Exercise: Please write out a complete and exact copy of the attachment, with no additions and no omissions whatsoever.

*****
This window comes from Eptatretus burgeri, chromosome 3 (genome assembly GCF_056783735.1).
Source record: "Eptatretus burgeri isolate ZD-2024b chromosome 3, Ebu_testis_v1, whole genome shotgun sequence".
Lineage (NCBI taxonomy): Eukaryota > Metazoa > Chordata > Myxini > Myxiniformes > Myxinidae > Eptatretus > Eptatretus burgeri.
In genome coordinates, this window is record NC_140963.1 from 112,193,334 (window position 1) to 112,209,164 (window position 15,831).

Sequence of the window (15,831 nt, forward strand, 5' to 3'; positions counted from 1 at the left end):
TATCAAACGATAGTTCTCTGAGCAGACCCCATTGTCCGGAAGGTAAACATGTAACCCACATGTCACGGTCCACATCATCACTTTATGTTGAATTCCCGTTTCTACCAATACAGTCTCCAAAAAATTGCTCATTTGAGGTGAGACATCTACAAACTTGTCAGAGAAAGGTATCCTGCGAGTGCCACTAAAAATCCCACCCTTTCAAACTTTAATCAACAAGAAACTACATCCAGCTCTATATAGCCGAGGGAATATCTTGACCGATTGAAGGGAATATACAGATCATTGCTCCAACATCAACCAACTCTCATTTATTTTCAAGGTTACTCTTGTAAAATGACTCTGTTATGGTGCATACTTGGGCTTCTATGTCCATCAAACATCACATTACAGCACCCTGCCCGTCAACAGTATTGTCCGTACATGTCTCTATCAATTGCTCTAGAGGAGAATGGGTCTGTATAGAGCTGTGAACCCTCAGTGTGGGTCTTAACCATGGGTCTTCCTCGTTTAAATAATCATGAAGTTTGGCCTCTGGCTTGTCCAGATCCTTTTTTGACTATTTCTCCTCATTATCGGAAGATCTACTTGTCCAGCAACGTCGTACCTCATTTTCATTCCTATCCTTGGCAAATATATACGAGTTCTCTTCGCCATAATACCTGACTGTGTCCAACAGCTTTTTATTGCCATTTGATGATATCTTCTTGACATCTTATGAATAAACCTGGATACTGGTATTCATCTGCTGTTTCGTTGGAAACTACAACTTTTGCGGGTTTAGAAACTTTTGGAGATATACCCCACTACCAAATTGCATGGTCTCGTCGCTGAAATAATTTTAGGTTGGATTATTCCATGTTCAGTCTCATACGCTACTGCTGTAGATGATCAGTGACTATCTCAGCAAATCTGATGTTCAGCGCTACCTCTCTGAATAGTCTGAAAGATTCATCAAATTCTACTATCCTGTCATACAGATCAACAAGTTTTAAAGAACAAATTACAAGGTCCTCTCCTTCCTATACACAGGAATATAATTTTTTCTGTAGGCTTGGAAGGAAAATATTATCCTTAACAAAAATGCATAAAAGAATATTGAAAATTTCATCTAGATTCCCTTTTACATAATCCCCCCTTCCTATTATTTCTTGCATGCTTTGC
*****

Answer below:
This window comes from Eptatretus burgeri, chromosome 3 (genome assembly GCF_056783735.1).
Source record: "Eptatretus burgeri isolate ZD-2024b chromosome 3, Ebu_testis_v1, whole genome shotgun sequence".
Lineage (NCBI taxonomy): Eukaryota > Metazoa > Chordata > Myxini > Myxiniformes > Myxinidae > Eptatretus > Eptatretus burgeri.
In genome coordinates, this window is record NC_140963.1 from 112,193,334 (window position 1) to 112,209,164 (window position 15,831).

Sequence of the window (15,831 nt, forward strand, 5' to 3'; positions counted from 1 at the left end):
TATCAAACGATAGTTCTCTGAGCAGACCCCATTGTCCGGAAGGTAAACATGTAACCCACATGTCACGGTCCACATCATCACTTTATGTTGAATTCCCGTTTCTACCAATACAGTCTCCAAAAAATTGCTCATTTGAGGTGAGACATCTACAAACTTGTCAGAGAAAGGTATCCTGCGAGTGCCACTAAAAATCCCACCCTTTCAAACTTTAATCAACAAGAAACTACATCCAGCTCTATATAGCCGAGGGAATATCTTGACCGATTGAAGGGAATATACAGATCATTGCTCCAACATCAACCAACTCTCATTTATTTTCAAGGTTACTCTTGTAAAATGACTCTGTTATGGTGCATACTTGGGCTTCTATGTCCATCAAACATCACATTACAGCACCCTGCCCGTCAACAGTATTGTCCGTACATGTCTCTATCAATTGCTCTAGAGGAGAATGGGTCTGTATAGAGCTGTGAACCCTCAGTGTGGGTCTTAACCATGGGTCTTCCTCGTTTAAATAATCATGAAGTTTGGCCTCTGGCTTGTCCAGATCCTTTTTTGACTATTTCTCCTCATTATCGGAAGATCTACTTGTCCAGCAACGTCGTACCTCATTTTCATTCCTATCCTTGGCAAATATATACGAGTTCTCTTCGCCATAATACCTGACTGTGTCCAACAGCTTTTTATTGCCATTTGATGATATCTTCTTGACATCTTATGAATAAACCTGGATACTGGTATTCATCTGCTGTTTCGTTGGAAACTACAACTTTTGCGGGTTTAGAAACTTTTGGAGATATACCCCACTACCAAATTGCATGGTCTCGTCGCTGAAATAATTTTAGGTTGGATTATTCCATGTTCAGTCTCATACGCTACTGCTGTAGATGATCAGTGACTATCTCAGCAAATCTGATGTTCAGCGCTACCTCTCTGAATAGTCTGAAAGATTCATCAAATTCTACTATCCTGTCATACAGATCAACAAGTTTTAAAGAACAAATTACAAGGTCCTCTCCTTCCTATACACAGGAATATAATTTTTTCTGTAGGCTTGGAAGGAAAATATTATCCTTAACAAAAATGCATAAAAGAATATTGAAAATTTCATCTAGATTCCCTTTTACATAATCCCCCCTTCCTATTATTTCTTGCATGCTTTGC